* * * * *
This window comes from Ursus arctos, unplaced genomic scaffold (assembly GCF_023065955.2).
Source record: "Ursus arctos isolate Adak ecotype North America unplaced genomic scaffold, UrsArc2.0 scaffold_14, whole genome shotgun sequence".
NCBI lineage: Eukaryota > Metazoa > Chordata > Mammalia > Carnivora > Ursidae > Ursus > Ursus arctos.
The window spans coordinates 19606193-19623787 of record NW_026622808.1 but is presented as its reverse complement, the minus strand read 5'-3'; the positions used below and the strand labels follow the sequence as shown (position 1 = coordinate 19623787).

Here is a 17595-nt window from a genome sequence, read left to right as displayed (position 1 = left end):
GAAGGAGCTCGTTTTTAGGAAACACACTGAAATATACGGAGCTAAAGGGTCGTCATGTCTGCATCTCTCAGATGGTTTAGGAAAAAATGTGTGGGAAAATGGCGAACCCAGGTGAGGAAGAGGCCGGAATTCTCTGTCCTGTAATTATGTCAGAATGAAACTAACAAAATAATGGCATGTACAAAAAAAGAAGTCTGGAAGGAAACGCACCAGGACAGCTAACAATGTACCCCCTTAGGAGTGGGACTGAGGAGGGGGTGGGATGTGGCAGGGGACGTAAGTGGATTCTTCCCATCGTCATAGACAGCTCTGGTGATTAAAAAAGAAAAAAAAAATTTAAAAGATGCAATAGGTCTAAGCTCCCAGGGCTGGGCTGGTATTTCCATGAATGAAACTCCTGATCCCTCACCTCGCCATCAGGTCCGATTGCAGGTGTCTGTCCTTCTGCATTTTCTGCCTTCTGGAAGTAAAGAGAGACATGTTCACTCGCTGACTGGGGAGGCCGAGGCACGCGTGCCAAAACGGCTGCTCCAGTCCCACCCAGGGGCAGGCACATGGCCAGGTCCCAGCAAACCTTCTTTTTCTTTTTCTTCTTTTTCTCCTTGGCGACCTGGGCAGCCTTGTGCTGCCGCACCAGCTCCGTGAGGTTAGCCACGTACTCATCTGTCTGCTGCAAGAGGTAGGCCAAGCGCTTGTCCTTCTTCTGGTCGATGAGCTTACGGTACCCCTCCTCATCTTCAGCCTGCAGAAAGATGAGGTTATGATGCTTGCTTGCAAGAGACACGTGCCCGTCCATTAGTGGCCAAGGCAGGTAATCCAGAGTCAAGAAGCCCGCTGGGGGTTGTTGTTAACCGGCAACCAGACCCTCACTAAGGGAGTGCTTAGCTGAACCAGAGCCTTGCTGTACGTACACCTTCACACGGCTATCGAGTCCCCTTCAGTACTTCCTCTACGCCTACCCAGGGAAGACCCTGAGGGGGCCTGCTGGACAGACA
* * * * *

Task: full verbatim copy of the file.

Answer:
This window comes from Ursus arctos, unplaced genomic scaffold (assembly GCF_023065955.2).
Source record: "Ursus arctos isolate Adak ecotype North America unplaced genomic scaffold, UrsArc2.0 scaffold_14, whole genome shotgun sequence".
NCBI lineage: Eukaryota > Metazoa > Chordata > Mammalia > Carnivora > Ursidae > Ursus > Ursus arctos.
The window spans coordinates 19606193-19623787 of record NW_026622808.1 but is presented as its reverse complement, the minus strand read 5'-3'; the positions used below and the strand labels follow the sequence as shown (position 1 = coordinate 19623787).

Here is a 17595-nt window from a genome sequence, read left to right as displayed (position 1 = left end):
GAAGGAGCTCGTTTTTAGGAAACACACTGAAATATACGGAGCTAAAGGGTCGTCATGTCTGCATCTCTCAGATGGTTTAGGAAAAAATGTGTGGGAAAATGGCGAACCCAGGTGAGGAAGAGGCCGGAATTCTCTGTCCTGTAATTATGTCAGAATGAAACTAACAAAATAATGGCATGTACAAAAAAAGAAGTCTGGAAGGAAACGCACCAGGACAGCTAACAATGTACCCCCTTAGGAGTGGGACTGAGGAGGGGGTGGGATGTGGCAGGGGACGTAAGTGGATTCTTCCCATCGTCATAGACAGCTCTGGTGATTAAAAAAGAAAAAAAAAATTTAAAAGATGCAATAGGTCTAAGCTCCCAGGGCTGGGCTGGTATTTCCATGAATGAAACTCCTGATCCCTCACCTCGCCATCAGGTCCGATTGCAGGTGTCTGTCCTTCTGCATTTTCTGCCTTCTGGAAGTAAAGAGAGACATGTTCACTCGCTGACTGGGGAGGCCGAGGCACGCGTGCCAAAACGGCTGCTCCAGTCCCACCCAGGGGCAGGCACATGGCCAGGTCCCAGCAAACCTTCTTTTTCTTTTTCTTCTTTTTCTCCTTGGCGACCTGGGCAGCCTTGTGCTGCCGCACCAGCTCCGTGAGGTTAGCCACGTACTCATCTGTCTGCTGCAAGAGGTAGGCCAAGCGCTTGTCCTTCTTCTGGTCGATGAGCTTACGGTACCCCTCCTCATCTTCAGCCTGCAGAAAGATGAGGTTATGATGCTTGCTTGCAAGAGACACGTGCCCGTCCATTAGTGGCCAAGGCAGGTAATCCAGAGTCAAGAAGCCCGCTGGGGGTTGTTGTTAACCGGCAACCAGACCCTCACTAAGGGAGTGCTTAGCTGAACCAGAGCCTTGCTGTACGTACACCTTCACACGGCTATCGAGTCCCCTTCAGTACTTCCTCTACGCCTACCCAGGGAAGACCCTGAGGGGGCCTGCTGGACAGACA